• Take your completely-off days immediately following your big end-of-season race. Active recovery before your break is key.



Hillary Biscay

The Off-Season: Be A Spontaneous Exerciser


My husband Derick was talking a good friend in Texas recently. Our friend Lance asked if I was taking some time off from training right now (having finished my season in Arizona on November 20). I’m admittedly rather terrible at doing “no” exercise at all, as it makes me cranky, moody and antsy. I always prefer to be doing something active even when no races are around the corner. I guess you could say I just enjoy it! That said, I don’t always enjoy it feeling like ‘grind’ and ‘having’ to do such specifics most the year. Derick responded to Lance that I was indeed chilling out, not doing a lot but that I was being a “spontaneous exerciser”. And this phrase just stuck with me. It got me thinking, when it comes to advising athletes about “how much should I be doing right now”, I think this is the time of year to make it a goal to be a Spontaneous Exerciser.

Now what does this exactly mean? If indeed you’re one of those who train consistently most of the year and compete with goals in mind, it’s very healthy to loosen the reins a bit and take a different approach for a few weeks of the year. This time often coincides well with the holidays, as many of us are fitting social engagements and travel into our regular schedule. I rarely recommend doing nothing, unless you feel your body and mind really need this; then go for it. But you may find it’s even more refreshing for you to seek out new and different challenges and ways to stay active during the month of December (give or take; late November, early January). Now I’d be contradicting my Spontaneous Exerciser recommendation if I gave you too many guidelines, but I can at least explain a bit more what I mean by this.

Do what sounds fun on the given day. Try not to plan too much and too far ahead. Aim to stay away from ‘scheduling’ your exercise sessions weeks in advance. This can be tough for us Type A personalities who thrive on schedule and planning. I recently got hit with a nasty flu that left me in bed most of one day, and resigned to walking our dog the next few days as my only “activity”. When the weekend rolled around, I had the urge to go and do The Incline. This is an infamous hiking trail in town which is made up of an old railroad cog, starting at 6500 feet, rising less than 1 mile and topping out at 8590 feet. It sustains an average of 45% grade. Suffice to say, even doing The Incline easy is a lot of work. It was probably a bit lofty given what my body had been through the days prior, but the sun was shining, I was craving moving and being back in the mountains, and it just sounded like fun. So, Saturday morning I did The Incline. It was challenging and I was a little tired that evening, but then I got up again Sunday I did The Incline again. My legs paid for it the next week but it just sounded fun to do it two days in a row! So, I did. Then two days later, Derick and I took off to the mountains for 3 days of cross-country skiing. By the time my legs were un-sore from The Incline, I was waking up new muscles (glutes, triceps!) from the skiing. It was awesome! It is amazing what a lack of structure and variety in exercise modalities can do for your motivation; and simply opening your mind to new things.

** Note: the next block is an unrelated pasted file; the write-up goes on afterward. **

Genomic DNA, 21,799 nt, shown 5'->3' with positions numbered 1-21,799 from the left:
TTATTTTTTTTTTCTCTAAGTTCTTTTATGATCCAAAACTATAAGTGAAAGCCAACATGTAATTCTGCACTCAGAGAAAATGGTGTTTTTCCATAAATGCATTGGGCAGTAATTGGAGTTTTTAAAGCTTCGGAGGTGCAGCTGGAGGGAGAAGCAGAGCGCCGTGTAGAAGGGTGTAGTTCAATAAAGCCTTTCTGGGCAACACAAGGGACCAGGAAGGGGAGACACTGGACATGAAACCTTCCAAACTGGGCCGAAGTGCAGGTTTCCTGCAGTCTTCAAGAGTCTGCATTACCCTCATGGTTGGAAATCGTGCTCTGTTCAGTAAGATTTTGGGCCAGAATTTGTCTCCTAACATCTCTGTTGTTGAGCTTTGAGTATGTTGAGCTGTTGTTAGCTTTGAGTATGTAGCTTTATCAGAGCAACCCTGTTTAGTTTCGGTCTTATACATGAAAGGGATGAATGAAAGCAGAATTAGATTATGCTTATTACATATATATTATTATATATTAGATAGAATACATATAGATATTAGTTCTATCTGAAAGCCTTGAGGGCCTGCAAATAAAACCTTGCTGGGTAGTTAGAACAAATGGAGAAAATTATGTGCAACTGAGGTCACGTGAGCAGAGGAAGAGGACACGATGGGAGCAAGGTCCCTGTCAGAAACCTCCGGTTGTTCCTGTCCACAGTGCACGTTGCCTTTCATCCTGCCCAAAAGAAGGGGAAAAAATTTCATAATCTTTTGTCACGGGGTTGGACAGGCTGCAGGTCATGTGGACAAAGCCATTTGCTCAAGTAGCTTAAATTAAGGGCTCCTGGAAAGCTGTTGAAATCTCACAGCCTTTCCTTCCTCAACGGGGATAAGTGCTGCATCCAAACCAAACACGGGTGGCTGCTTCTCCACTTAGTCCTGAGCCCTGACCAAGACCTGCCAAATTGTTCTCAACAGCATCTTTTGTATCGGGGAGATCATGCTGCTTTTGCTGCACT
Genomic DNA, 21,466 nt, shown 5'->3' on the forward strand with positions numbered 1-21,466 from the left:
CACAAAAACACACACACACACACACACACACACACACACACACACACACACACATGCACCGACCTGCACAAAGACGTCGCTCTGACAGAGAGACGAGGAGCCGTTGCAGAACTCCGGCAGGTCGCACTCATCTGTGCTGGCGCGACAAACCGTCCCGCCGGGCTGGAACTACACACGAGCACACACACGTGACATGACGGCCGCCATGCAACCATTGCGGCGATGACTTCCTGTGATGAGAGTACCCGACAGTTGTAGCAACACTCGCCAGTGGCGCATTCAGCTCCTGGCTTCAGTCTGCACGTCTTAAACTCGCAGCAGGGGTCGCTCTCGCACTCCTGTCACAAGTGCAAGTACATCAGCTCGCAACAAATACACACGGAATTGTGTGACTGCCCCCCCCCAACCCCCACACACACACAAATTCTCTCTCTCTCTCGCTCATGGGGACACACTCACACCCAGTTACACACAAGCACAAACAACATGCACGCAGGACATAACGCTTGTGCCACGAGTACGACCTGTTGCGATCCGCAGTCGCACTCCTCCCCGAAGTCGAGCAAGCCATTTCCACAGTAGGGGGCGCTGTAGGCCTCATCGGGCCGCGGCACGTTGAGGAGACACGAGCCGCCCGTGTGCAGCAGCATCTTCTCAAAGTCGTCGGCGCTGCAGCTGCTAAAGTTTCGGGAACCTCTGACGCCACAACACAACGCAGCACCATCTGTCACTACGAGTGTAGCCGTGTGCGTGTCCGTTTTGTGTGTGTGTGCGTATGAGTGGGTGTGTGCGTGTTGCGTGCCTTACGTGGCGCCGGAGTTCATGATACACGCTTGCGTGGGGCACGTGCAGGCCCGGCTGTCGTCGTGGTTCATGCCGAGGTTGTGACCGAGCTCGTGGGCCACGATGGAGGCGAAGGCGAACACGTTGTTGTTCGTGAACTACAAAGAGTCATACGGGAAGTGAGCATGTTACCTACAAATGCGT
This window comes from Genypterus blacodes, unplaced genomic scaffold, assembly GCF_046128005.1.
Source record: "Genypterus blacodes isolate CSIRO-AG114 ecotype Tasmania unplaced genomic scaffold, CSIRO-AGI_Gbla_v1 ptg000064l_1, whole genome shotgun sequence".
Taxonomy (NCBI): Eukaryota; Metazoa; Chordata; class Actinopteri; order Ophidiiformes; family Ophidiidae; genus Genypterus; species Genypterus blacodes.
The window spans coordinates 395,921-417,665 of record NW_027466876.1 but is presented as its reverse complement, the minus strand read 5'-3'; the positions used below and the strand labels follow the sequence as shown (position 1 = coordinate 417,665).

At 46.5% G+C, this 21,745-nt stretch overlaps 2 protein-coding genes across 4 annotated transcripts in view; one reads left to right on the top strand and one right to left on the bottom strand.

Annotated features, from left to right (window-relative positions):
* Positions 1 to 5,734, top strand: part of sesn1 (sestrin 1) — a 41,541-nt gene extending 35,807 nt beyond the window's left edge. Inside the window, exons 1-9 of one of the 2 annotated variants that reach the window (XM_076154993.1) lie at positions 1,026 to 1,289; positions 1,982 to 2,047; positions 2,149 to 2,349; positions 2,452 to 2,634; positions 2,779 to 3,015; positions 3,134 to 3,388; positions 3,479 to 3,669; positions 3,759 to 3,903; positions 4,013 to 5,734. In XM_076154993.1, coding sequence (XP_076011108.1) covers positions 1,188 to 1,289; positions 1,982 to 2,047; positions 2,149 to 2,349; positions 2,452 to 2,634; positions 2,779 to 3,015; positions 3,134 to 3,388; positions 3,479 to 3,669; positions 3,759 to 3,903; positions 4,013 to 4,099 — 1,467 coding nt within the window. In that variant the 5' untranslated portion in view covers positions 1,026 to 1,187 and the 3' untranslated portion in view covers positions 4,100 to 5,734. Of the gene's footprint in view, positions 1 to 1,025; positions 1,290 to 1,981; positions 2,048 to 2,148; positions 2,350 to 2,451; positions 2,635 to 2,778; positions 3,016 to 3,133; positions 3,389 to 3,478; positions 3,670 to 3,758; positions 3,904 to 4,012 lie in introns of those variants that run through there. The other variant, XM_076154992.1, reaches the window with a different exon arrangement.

Spontaneous exercising can also prove to be therapeutic; and depending upon what you’re doing, meditative. Let yourself get lost in an activity just for the sake of moving; not the sake of tracking and recording. I often find when the weather turns colder, my body craves yoga classes. Another advantage of spontaneously finding new things to do is you realize muscles you may not regularly use! Being sore in different ways from other challenges is a nice change. You may also discover things you enjoy that you never realized. Perhaps you take a hike with friends, or someone invites you out on a mountain bike ride. I guess my advice for your “off-season” is, say yes to more options. Try things you’ve never done. See what sounds appealing on the day. And by no means does it have to be ‘epic’. One of my favorite go to’s is a simple easy 2-3k swim. Swimming is what I grew up doing and it is always the one thing that, no matter what, makes me feel better. Just do what moves you each day; with less planning, less pace-checking, more spontaneity. I’m willing to bet you’ll discover something new; something fun you never knew you enjoyed. I guarantee your head, your heart and your body will thank you for the change of routine. 

- Kelly H Williamson


Multitasking 101…with Recovery Boots

Time is our most precious commodity. In this day and age of technology that was supposed to free up more time to enjoy the things in life that matter, it has somehow reduced this commodity. In the ‘old’ days, you weren’t connected at all times to the internet so you were able to decompress without the overstimulation of the internet, TV, social media, etc…You weren’t at your job at all hours of the day, connected every minute in the lives of your friends/acquaintances and more, and getting pounded in every aspect of your life by electronic stimulation. Today, in order to accomplish everything during the course of the day, you need to multitask intelligently.